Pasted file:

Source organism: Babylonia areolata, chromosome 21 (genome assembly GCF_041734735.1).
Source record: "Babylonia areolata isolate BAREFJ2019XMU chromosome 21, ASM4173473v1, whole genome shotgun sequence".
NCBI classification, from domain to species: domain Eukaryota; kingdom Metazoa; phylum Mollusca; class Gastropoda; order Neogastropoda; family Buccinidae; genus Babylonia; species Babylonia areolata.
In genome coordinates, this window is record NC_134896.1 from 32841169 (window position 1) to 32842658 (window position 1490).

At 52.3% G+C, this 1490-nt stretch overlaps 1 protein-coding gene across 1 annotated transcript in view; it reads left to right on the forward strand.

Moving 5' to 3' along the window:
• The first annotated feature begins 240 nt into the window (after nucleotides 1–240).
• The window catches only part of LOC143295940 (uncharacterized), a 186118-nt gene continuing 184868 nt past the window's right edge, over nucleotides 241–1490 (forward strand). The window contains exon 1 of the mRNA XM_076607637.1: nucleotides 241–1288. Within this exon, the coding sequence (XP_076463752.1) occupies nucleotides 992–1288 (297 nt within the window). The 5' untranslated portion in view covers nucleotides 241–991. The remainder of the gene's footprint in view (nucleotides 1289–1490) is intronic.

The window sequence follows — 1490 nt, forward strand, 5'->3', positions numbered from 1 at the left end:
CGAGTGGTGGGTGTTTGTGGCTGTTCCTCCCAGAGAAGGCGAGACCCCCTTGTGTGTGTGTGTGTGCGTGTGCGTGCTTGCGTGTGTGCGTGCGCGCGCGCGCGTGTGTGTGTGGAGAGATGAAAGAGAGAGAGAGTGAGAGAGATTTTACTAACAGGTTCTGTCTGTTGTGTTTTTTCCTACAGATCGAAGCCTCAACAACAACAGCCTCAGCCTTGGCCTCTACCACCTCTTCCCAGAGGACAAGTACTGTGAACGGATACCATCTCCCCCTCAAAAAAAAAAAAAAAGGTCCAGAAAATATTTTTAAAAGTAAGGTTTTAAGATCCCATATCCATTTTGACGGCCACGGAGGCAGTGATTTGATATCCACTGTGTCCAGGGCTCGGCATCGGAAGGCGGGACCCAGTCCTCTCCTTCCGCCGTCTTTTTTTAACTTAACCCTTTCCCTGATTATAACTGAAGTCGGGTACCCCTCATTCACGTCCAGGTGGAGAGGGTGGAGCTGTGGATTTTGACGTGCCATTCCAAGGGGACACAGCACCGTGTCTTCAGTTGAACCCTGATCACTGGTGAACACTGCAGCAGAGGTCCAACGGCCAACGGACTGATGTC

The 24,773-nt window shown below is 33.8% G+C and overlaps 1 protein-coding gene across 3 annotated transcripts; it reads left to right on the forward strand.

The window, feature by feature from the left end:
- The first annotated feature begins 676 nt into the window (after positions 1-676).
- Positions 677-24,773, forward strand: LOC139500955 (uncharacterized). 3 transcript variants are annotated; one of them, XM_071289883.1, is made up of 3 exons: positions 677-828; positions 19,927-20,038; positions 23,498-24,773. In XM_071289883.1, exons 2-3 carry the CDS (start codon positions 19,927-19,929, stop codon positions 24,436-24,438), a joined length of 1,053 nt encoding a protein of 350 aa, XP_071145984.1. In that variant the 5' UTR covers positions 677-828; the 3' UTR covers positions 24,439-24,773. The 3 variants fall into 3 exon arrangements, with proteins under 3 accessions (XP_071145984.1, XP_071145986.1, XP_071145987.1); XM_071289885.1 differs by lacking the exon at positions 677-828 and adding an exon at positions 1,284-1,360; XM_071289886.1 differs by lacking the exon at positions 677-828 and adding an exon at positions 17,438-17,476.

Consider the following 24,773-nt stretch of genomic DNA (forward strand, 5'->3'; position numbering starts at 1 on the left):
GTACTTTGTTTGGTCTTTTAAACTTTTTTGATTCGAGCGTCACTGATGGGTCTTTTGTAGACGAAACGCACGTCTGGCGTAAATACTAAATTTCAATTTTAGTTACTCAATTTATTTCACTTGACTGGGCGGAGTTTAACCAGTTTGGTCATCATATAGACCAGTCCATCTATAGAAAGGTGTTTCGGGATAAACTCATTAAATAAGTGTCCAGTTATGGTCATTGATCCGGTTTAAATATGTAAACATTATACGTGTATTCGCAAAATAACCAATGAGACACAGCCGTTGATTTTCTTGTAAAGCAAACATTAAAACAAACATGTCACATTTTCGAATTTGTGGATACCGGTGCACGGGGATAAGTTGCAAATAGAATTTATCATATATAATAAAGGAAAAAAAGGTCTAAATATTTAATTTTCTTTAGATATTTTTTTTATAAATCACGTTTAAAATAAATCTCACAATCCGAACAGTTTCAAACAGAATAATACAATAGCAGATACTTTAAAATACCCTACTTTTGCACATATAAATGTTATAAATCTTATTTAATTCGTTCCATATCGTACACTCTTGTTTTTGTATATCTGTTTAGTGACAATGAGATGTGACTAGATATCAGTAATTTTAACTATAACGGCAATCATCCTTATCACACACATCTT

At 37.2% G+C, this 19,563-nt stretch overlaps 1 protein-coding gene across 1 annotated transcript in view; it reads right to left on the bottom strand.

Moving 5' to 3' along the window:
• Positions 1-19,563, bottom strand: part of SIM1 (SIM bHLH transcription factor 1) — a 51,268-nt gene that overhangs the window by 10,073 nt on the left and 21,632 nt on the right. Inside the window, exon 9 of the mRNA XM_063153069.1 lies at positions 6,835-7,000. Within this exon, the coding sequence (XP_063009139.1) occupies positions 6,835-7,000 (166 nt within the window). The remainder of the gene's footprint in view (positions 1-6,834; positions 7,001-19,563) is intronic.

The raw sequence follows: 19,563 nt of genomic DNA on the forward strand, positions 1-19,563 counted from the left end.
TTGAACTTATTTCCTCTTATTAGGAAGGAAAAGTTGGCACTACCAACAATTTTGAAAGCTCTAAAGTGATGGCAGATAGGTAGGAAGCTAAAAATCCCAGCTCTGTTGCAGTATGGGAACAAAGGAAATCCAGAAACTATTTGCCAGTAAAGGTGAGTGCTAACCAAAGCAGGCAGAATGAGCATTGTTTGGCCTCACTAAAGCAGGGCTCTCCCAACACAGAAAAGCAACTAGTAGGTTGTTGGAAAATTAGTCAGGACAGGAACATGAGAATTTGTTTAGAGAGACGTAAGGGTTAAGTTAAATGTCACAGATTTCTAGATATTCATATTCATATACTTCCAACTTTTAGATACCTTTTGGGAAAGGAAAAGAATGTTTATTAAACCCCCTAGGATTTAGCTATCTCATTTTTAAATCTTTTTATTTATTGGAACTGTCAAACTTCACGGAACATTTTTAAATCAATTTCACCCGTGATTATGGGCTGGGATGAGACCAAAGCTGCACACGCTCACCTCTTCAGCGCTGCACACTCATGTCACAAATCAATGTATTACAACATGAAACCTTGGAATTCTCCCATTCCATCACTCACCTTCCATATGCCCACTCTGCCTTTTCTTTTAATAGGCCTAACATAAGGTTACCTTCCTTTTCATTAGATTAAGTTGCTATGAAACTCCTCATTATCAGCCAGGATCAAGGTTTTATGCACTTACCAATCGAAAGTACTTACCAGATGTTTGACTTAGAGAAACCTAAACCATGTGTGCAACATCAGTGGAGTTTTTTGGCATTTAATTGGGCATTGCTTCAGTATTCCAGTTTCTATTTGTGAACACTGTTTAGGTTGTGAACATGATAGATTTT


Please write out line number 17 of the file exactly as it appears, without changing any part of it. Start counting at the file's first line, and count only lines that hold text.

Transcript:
At 37.2% G+C, this 19,563-nt stretch overlaps 1 protein-coding gene across 1 annotated transcript in view; it reads right to left on the bottom strand.